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Unemployment is Still Too High

Unemployment is rising again. It never got below 5.6 percent under this Government despite strong economic growth rates. Just as in the 1990s, it seems that around 6 percent unemployment is the best we can expect from National even though we can do a lot better.

Paradoxically, at least until the September quarter, employment had been growing strongly and participation rates (the proportion of the working age population either in jobs or actively looking for work) have touched record levels. What’s going on?

There many factors at work. The population is growing rapidly because of record net inward migration – over 62,000 in the year to October. That pushes up the participation rate without reducing unemployment if job opportunities for locals don’t increase fast enough. The government is putting high pressure on beneficiaries to find work, despite the state of the job market, which also raises unemployment.

The fastest rise in participation rates is among the older population who increasingly are working past “retirement”. The unemployment rate among young people, where unemployment is most concentrated, is still higher than before the Global Financial Crisis, but the proportion of them not in employment, education or training (‘NEET’) is largely back to pre-crisis levels. For most other age groups, unemployment rates are still too high.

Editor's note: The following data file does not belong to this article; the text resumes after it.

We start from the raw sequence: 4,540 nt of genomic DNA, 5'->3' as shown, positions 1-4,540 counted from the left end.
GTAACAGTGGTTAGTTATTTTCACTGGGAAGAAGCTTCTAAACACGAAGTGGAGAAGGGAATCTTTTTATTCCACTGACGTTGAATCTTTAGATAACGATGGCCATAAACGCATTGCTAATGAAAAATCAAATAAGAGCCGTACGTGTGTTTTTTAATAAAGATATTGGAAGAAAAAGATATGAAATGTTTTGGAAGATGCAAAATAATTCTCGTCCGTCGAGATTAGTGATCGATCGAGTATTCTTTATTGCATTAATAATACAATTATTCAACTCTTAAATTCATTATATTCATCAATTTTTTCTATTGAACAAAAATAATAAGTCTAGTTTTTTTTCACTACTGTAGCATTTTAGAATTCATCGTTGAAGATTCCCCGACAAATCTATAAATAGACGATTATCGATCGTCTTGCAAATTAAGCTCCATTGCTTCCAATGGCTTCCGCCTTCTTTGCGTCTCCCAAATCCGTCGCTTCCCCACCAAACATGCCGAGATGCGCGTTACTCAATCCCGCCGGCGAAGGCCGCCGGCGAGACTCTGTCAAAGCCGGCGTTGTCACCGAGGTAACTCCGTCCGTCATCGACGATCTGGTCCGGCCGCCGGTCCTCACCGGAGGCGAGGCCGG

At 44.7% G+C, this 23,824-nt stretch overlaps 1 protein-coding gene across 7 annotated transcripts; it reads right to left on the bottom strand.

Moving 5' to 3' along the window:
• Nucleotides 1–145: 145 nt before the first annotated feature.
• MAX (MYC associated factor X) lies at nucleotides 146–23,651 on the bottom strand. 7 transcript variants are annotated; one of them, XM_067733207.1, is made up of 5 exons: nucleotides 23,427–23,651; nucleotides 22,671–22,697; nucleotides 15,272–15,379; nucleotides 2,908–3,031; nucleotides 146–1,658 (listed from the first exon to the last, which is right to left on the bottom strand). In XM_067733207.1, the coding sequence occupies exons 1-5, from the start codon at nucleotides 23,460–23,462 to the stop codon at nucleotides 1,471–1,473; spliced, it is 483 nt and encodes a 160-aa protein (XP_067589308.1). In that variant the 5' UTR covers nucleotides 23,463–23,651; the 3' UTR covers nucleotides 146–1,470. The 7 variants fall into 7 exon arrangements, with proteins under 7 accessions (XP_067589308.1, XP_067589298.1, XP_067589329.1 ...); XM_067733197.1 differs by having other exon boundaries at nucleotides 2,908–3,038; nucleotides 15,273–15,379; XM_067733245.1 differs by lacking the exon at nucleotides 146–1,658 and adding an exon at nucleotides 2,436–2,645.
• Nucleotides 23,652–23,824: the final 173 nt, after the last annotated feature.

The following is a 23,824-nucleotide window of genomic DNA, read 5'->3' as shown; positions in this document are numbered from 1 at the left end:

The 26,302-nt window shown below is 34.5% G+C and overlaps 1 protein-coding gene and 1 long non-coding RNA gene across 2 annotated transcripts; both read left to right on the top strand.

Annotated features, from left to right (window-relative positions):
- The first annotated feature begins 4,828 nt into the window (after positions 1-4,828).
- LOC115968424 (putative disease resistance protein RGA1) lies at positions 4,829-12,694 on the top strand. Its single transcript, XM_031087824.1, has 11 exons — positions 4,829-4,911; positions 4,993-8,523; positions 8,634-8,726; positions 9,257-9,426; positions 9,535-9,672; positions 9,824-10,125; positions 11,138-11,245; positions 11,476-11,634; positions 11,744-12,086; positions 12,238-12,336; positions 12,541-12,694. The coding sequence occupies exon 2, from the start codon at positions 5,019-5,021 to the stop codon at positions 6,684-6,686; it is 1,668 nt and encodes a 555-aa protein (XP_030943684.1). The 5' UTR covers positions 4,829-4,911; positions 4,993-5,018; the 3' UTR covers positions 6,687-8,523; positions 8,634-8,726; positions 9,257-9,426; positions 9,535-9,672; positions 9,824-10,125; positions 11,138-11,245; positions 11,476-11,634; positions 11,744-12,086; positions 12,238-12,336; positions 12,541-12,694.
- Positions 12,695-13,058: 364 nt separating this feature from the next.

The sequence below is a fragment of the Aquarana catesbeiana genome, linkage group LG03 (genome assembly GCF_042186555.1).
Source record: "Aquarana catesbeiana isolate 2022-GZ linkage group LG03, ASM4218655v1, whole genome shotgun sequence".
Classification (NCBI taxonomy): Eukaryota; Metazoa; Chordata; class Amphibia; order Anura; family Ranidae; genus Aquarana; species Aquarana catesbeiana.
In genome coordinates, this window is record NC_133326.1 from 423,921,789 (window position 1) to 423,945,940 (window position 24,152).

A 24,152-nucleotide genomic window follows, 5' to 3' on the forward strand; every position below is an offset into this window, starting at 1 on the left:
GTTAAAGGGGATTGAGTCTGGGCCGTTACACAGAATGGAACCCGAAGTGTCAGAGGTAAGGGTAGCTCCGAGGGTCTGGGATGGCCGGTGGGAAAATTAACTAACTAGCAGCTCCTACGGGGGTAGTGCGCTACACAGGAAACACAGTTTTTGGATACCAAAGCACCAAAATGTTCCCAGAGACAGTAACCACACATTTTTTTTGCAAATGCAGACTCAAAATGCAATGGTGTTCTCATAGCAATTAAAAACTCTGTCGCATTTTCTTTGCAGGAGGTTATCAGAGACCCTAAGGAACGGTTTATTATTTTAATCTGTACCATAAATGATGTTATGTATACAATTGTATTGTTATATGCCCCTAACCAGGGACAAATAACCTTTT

Employment rates – the proportion of the working age population actually in work –are arguably more meaningful than participation rates, and they don’t look so good. But given the variety in hours people work per week, these rates based on head-counts miss important trends. An Hours-Worked Employment Rate is lower than in the 2000s and 1980s suggesting work is being spread around more people rather than that more use is being made of the available labour hours.

Finally, perhaps the much-hyped technological revolution really has hit us, pushing up productivity and destroying jobs? But productivity increases have been slower than pre-Crisis. Other factors such as the high dollar, brakes on government employment, high net immigration, punitive welfare policies and the lack of effective industry policies explain more.

Download the full bulletin: CTU Economic Bulletin 174 November 2015